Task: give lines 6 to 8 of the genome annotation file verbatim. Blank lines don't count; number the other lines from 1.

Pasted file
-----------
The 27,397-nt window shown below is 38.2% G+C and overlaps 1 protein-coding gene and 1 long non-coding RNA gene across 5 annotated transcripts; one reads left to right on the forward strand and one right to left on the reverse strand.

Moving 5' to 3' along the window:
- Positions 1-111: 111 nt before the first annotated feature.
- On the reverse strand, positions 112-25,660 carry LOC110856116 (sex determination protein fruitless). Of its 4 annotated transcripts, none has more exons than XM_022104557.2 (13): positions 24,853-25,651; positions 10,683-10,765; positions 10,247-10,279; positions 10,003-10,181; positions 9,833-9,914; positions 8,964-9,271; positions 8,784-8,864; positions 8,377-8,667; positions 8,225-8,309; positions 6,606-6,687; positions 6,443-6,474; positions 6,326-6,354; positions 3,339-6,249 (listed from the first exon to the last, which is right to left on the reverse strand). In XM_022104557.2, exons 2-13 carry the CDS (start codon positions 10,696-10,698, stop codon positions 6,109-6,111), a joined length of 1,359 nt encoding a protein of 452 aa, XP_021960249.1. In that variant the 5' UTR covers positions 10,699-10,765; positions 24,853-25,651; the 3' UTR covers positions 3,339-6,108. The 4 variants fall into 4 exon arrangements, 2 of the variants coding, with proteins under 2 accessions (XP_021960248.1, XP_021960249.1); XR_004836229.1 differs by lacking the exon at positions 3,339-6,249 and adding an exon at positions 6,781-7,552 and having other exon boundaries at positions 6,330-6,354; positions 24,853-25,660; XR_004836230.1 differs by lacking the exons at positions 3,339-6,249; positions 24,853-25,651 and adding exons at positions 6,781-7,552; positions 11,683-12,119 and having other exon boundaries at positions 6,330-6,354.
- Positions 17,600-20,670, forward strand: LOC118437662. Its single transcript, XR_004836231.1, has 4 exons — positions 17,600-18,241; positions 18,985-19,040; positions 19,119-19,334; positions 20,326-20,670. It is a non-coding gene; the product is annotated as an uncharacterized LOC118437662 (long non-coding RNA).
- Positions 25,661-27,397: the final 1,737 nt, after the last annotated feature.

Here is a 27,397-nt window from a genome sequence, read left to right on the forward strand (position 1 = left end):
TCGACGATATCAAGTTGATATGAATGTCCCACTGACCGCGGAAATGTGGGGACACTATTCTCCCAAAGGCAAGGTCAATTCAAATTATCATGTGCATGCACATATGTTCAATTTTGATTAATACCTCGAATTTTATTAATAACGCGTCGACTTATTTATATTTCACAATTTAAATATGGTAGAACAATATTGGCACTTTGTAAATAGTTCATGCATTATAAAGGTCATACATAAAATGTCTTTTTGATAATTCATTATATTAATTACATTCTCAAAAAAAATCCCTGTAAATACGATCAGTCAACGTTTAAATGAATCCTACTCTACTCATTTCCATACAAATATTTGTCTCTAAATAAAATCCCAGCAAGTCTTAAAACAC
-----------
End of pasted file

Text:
- Positions 25,661-27,397: the final 1,737 nt, after the last annotated feature.

Here is a 27,397-nt window from a genome sequence, read left to right on the forward strand (position 1 = left end):
TCGACGATATCAAGTTGATATGAATGTCCCACTGACCGCGGAAATGTGGGGACACTATTCTCCCAAAGGCAAGGTCAATTCAAATTATCATGTGCATGCACATATGTTCAATTTTGATTAATACCTCGAATTTTATTAATAACGCGTCGACTTATTTATATTTCACAATTTAAATATGGTAGAACAATATTGGCACTTTGTAAATAGTTCATGCATTATAAAGGTCATACATAAAATGTCTTTTTGATAATTCATTATATTAATTACATTCTCAAAAAAAATCCCTGTAAATACGATCAGTCAACGTTTAAATGAATCCTACTCTACTCATTTCCATACAAATATTTGTCTCTAAATAAAATCCCAGCAAGTCTTAAAACAC